Hampton Bays, settled in 1740 as Good Ground, has a small town feeling, unpretentious and low key. No mansions line the oceanfront in this hamlet; instead there are public Ponquogue Beach and Tiana Beach, both managed by the Town of Southampton. Waterfront restaurants on the bay and inlet are popular among locals and summer visitors. Hampton Bays is home to a commercial fishing fleet and dock owned by Southampton Town. The Shinnecock Inlet, which was created by the great hurricane of 1938, connects Shinnecock Bay to the ocean. Also in Hampton Bays, the Shinnecock Canal links Shinnecock Bay to Great Peconic Bay, enabling boats to travel between the North and South forks of Long Island. Boating and fishing are important in Hampton Bays; there are numerous marinas, boat yards and some private fishing boats available for hire.
Hampton Bays is locally oriented, without the celebrity sightings and summer social scene found farther east. The downtown area has restaurants and bars, shops and other local businesses, as well as a movie theater. The annual St. Patrick's Day parade draws pipe bands from various parts of Long Island. In autumn The San Gennaro Festival is a lively street fair with food stands, vendors, booths run by community organizations, live entertainment and fireworks. Many local families here have deep roots going back many generations. The Hampton Bays Historical Society is making efforts to preserve some of the historic buildings in town. A notable landmark here, the historic Canoe Place Inn, the oldest inn in America, is being restored to its former glory and reinvented as a large event hall with lodgings and a restaurant.
“I love where I live. Hampton Bays has the most beautiful bay and ocean beaches, from the Shinnecock Inlet to West Landing. One of my favorite things to do in the summer is to watch the stunning sunsets from the back deck of Oakland’s Restaurant and Marina. Best sunset in the Hamptons!” -- Danielle Lohr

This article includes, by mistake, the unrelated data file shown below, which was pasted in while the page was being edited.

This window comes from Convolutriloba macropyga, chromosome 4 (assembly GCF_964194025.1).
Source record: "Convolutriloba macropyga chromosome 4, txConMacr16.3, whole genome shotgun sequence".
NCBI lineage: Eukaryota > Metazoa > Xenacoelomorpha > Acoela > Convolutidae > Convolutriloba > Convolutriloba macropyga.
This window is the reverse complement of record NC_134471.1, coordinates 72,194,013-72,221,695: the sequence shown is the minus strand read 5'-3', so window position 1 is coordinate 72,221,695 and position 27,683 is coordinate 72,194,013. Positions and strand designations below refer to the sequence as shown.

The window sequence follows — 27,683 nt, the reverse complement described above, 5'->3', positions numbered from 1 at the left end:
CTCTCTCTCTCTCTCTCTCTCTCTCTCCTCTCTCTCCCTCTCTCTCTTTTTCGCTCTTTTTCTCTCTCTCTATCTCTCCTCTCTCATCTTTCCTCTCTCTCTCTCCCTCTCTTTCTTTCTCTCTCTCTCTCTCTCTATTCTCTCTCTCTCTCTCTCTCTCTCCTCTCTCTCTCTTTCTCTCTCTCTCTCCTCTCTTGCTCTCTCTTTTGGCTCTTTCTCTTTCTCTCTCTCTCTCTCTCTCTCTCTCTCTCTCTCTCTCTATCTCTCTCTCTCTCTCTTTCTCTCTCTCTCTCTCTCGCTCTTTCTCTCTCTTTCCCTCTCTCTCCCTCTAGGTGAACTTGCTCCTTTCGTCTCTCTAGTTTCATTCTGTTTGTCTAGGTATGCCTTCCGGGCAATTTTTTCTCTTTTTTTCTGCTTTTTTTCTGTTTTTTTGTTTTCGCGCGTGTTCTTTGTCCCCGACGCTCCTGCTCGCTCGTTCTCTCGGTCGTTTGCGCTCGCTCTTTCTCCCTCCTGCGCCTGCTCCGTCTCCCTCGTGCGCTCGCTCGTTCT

“Some brokers say, ‘location, location, location.’ In Hampton Bays I say, ‘waterfront, waterfront, waterfront.’ The ocean, Peconic Bay and Shinnecock Bay are very distinct and different waterfronts in their beauty and recreational uses. Hampton Bays also enjoys one of the largest undeveloped, protected stretches of ocean beach in the Hamptons. Also some of the best waterfront dining. In Hampton Bays we avoid the heavier traffic farther east. Having a central location and easy access to the North Fork as well as points east and west is a big plus. Home affordability is also attractive for many.” -- Brian Johnson
“I love living here because my heart and soul run deep throughout the sea and soil. I grew up in Water Mill, but my father’s family is fifth generation in Hampton Bays; now I own a house and live here, too. I love the boatable waters with their plentiful seafood; I enjoy fishing and clamming. I also love the easy access to both the north and south forks. Hampton Bays has become a younger and more vibrant community, with some great restaurants.” -- Eric Hagen
“Long-time residents have known for decades what hip buyers are just discovering – Hampton Bays is a hidden gem and the last Hamptons spot for finding real estate deals. If you love boating and beautiful beaches, it’s the only Hamptons hamlet that offers easy and direct water access to 5 waterways—the Shinnecock Canal/Inlet, Shinnecock Bay, Tiana Bay, Peconic Bay and the Atlantic Ocean. Whenever I take my 2-mile round-trip walk across the Ponquogue Bridge that leads from the mainland to the ocean, I take a deep breath and say, ‘I can’t believe how lucky I am to live in this amazingly beautiful place!’” -- Aimee Fitzpatrick Martin